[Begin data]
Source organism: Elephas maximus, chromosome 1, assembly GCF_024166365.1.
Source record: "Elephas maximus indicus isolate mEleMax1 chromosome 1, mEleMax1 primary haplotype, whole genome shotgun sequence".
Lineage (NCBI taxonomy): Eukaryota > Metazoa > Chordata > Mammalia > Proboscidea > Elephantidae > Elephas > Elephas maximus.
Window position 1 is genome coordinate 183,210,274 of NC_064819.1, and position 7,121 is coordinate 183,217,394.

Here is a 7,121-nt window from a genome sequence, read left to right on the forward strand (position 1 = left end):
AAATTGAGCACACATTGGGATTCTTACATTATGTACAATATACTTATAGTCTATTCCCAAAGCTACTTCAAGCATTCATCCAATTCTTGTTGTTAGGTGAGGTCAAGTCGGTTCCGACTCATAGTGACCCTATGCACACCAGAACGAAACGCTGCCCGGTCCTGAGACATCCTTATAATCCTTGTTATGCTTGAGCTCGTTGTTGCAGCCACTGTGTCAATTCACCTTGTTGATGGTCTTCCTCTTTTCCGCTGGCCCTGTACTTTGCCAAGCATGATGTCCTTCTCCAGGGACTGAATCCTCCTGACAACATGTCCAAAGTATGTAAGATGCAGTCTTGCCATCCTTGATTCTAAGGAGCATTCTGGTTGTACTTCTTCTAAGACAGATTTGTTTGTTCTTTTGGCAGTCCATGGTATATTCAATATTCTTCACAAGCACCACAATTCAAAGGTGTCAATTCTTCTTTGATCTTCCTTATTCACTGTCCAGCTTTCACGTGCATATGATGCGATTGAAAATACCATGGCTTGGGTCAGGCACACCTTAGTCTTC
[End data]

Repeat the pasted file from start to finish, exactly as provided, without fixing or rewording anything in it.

Source organism: Elephas maximus, chromosome 1, assembly GCF_024166365.1.
Source record: "Elephas maximus indicus isolate mEleMax1 chromosome 1, mEleMax1 primary haplotype, whole genome shotgun sequence".
Lineage (NCBI taxonomy): Eukaryota > Metazoa > Chordata > Mammalia > Proboscidea > Elephantidae > Elephas > Elephas maximus.
Window position 1 is genome coordinate 183,210,274 of NC_064819.1, and position 7,121 is coordinate 183,217,394.

Here is a 7,121-nt window from a genome sequence, read left to right on the forward strand (position 1 = left end):
AAATTGAGCACACATTGGGATTCTTACATTATGTACAATATACTTATAGTCTATTCCCAAAGCTACTTCAAGCATTCATCCAATTCTTGTTGTTAGGTGAGGTCAAGTCGGTTCCGACTCATAGTGACCCTATGCACACCAGAACGAAACGCTGCCCGGTCCTGAGACATCCTTATAATCCTTGTTATGCTTGAGCTCGTTGTTGCAGCCACTGTGTCAATTCACCTTGTTGATGGTCTTCCTCTTTTCCGCTGGCCCTGTACTTTGCCAAGCATGATGTCCTTCTCCAGGGACTGAATCCTCCTGACAACATGTCCAAAGTATGTAAGATGCAGTCTTGCCATCCTTGATTCTAAGGAGCATTCTGGTTGTACTTCTTCTAAGACAGATTTGTTTGTTCTTTTGGCAGTCCATGGTATATTCAATATTCTTCACAAGCACCACAATTCAAAGGTGTCAATTCTTCTTTGATCTTCCTTATTCACTGTCCAGCTTTCACGTGCATATGATGCGATTGAAAATACCATGGCTTGGGTCAGGCACACCTTAGTCTTC